Last edited: Mar 27, 2013
  11. Skittl1321

    Skittl1321 Well-Known Member

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    I think today's costumes are a lot less excessive and distracting than the costumes in the 80s!

    There is a pretty big range from rather simple to ornate, it depends on the individual. Many of the men look like they walked in off the street...
     
  12. AndyWarhol

    AndyWarhol Well-Known Member

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    Agreed. Same can be said for their fringes/bangs.
     
  13. Iceman

    Iceman Well-Known Member

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    I reviewed picture of the current so-called best dressed women and bling was at a minimum and most often completely missing in evening wear. Costumes like Michelle wore during the later part of her career seemed more reflective of current fashion than blingy fashion. But obviously I am fighting a losing battle.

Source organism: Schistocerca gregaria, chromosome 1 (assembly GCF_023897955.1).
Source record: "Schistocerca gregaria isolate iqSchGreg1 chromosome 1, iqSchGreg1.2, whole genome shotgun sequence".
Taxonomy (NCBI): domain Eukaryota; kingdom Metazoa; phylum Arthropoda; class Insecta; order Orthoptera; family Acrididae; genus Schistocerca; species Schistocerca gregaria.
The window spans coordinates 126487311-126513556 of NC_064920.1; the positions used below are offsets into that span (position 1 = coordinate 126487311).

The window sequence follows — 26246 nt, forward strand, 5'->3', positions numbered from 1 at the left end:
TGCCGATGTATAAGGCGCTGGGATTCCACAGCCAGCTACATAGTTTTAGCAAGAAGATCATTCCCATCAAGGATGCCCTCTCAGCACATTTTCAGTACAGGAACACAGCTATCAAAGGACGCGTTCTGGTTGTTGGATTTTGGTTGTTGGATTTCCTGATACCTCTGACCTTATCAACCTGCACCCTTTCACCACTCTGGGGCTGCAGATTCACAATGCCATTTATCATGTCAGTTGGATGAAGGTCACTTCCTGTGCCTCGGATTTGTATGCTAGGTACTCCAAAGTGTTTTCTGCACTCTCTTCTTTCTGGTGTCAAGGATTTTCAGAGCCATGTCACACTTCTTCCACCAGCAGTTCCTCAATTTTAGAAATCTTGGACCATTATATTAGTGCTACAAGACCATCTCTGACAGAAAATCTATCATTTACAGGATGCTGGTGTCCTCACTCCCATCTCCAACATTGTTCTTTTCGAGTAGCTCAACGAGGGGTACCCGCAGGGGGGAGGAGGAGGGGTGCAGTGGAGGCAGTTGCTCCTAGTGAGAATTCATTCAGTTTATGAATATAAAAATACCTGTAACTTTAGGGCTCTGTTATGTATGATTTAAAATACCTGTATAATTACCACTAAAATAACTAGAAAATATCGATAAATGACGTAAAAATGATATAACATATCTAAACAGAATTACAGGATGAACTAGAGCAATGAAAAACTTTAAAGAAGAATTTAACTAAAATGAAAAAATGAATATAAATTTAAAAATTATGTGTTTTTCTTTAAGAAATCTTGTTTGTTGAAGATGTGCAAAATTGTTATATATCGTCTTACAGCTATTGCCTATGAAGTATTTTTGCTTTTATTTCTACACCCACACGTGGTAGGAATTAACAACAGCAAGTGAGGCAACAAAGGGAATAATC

No, we don't need any more restrictive rules, just enforcement of the ones that exist. But it will be a cold day in hell before that happens. lmao

    I was encouraged at worlds that many of the men had abandoned the excessive costuming and wore costumes really reflective of their musical choices.
     
  14. AndyWarhol

    AndyWarhol Well-Known Member

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    I am more than happy to debate fashion all day ;)

    If you are interested, I could send you some images of dresses that have been pulled for actresses for the logies... we can discuss the bling factor :D

    (obviously, the logies is no oscars.. but eh, its pretty much the best we have here)
     
  15. Zemgirl

    Zemgirl Well-Known Member